Although it sounds more like a headline we'd use on April Fool's Day, sadly, it's not. Yesterday the … [Read More...]
The trial of George Zimmerman concluded on Saturday when a jury of six women returned a verdict of “not guilty”. Regardless of whether or not you believe the jury got the decision right, we can all agree that 17 years is too young for anyone to leave this world.
Everybody is entitled to their own opinion on the ruling, but we want to continue to focus on the legal issues that have come light throughout the trial. We’re not going to sit here are tell you why the jury was right or wrong; instead, we want to discuss two troubling revelations that were exposed during the trial.
Employee Fired For Testifying
One story that has gone largely unnoticed in the immediate aftermath of the trial is that of Ben Kruidbos, the employee of the Florida State Attorney’s Office who was fired from his job shortly after testifying that prosecutors withheld evidence from George Zimmerman’s defense team.
Kruidbos, who served as director of information technology at the State Attorney’s Office, had been placed on paid administrative leave on May 26, but has since been terminated from his position.
The news is concerning because Kruidbos recently went on record saying images taken from Trayvon Martin’s cell phone had been intentionally left off of the evidence that was given to Zimmerman’s defense team. Among other things, Kruidbos said the withheld evidence included:
- Images of Martin blowing smoke;
- Images of marijuana; and
- Deleted text messages regarding the transaction of a firearm.
Kruidbos testified that he noticed some information was missing from the 900-page Florida Department of Law Enforcement report he printed off a few months ago. Fearing that both sides did not have all of the information needed to make their cases, he noted his concerns to the State Attorney’s Office and to prosecutor Bernie de la Rionda. Kriodbos said a report of his findings was more than three times larger than the report that was given to the defense.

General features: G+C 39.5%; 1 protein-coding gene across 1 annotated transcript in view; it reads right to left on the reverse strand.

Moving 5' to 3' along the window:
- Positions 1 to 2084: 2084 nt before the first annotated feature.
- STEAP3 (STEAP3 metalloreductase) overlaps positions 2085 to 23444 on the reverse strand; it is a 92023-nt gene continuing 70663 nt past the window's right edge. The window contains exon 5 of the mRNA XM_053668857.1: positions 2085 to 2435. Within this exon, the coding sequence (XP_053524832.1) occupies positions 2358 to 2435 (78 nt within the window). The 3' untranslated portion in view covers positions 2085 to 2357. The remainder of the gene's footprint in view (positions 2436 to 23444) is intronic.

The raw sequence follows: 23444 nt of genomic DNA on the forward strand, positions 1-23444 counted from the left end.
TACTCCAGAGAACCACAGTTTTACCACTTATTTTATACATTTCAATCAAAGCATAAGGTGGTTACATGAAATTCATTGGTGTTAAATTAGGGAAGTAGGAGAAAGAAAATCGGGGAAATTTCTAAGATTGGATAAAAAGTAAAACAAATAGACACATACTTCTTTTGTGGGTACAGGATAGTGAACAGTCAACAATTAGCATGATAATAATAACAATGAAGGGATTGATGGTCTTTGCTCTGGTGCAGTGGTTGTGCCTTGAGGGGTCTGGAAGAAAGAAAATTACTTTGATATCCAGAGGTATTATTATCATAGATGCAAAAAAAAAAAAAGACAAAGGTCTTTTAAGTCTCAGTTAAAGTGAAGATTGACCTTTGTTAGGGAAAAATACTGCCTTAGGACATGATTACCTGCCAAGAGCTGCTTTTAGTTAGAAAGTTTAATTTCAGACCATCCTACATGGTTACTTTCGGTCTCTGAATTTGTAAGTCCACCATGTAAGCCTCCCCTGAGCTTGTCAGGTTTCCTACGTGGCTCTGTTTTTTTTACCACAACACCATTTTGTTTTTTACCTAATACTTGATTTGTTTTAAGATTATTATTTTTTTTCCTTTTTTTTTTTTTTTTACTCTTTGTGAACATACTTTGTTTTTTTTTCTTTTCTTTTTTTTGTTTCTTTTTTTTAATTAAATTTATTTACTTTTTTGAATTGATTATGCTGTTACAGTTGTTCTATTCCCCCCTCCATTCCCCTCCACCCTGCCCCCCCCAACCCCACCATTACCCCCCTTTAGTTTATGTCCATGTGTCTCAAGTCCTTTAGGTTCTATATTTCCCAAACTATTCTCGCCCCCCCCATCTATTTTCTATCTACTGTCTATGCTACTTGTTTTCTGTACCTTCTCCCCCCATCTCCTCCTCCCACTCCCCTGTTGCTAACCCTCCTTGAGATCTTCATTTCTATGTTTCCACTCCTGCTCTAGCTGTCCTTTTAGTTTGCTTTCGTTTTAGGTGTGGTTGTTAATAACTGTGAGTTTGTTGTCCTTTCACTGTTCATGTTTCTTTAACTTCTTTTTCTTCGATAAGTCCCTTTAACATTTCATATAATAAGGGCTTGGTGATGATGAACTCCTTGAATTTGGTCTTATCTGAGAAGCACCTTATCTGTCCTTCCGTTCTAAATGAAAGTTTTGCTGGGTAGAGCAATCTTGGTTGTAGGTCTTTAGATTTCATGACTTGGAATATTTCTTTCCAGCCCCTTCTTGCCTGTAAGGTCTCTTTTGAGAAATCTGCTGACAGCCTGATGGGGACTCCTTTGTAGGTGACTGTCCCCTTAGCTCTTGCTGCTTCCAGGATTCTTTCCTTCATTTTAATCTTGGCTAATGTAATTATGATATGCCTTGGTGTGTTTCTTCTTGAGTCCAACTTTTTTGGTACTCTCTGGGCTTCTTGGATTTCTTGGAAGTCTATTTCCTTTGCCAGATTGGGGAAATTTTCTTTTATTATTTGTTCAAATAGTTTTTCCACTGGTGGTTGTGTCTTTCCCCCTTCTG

In his testimony, Kruidbos said 2,958 photos were listed in the report, but his report listed over 4,200 photos.
Kruidbos said he thought he was doing the right thing by reporting the missing information. In fact, he thought he could be held accountable if it was found that he knew about the missing records and failed to report it. Not wanting to be held liable, Kruidbos spoke up, saying “all information is important in the process to ensure it’s a fair trial.”
Despite doing what he thought was right, Kruidbos received a six-page dismissal letter on Friday, the same day the case was handed over to the jury. The termination letter read, “It has come to our attention that you violated numerous State Attorney’s Office (SAO) policies and procedures and have engaged in deliberate misconduct that is especially egregious in light of your position.”
The letter concluded: “Because of your deliberate, willful and unscrupulous actions, you can never again be trusted to step foot in this office. Your have left us with no choice but to terminate your employment.”
Criminal defense attorney Avery Appelman said if Kruidbos was fired for revealing evidence damaging to his own side, it sets a troubling precedence.
“The sad truth is that some people will do some very shady things in order to get an outcome they want. Whether it be a child claiming they didn’t get touched in a game of tag, or a prosecutor withholding evidence damaging to their side, some people intentionally bend or break the rules as they see fit,” said Appelman. “This IT director should be praised for revealing all the possible evidence so both sides can have a fair trial, and instead, he gets fired for aiding the opponent.”
Department of Justice Picking Sides?
Another concerning news story was revealed late last week when it was uncovered that the US Department of Justice funded protests against George Zimmerman.
Judicial Watch first revealed their findings after filing a Freedom of Information Act request with the Department of Justice. They uncovered that a small unit in the DOJ called the Community Relations Service was sent to Sanford, FL to organize rallies against George Zimmerman.
Some of the receipts revealed CRS spent thousands of dollars protesting Zimmerman in the form of:
- “Support for protest deployment”
- “Technical assistance and onsite medication” during planned demonstrations
The unit’s involvement in organizing protests against Zimmerman is particularly concerning when you consider their mission statement, which reads that they are to practice “impartial mediation practices and conflict resolution.”
Criminal defense attorney Melvin Welch said the information reveals a larger political agenda.
“It’s an ugly thing when the blindfold is pulled off Lady Justice so that she can adjust the balance of the scales,” said Welch.
Related sources: CNN Justice, Free Republic, Judicial Watch
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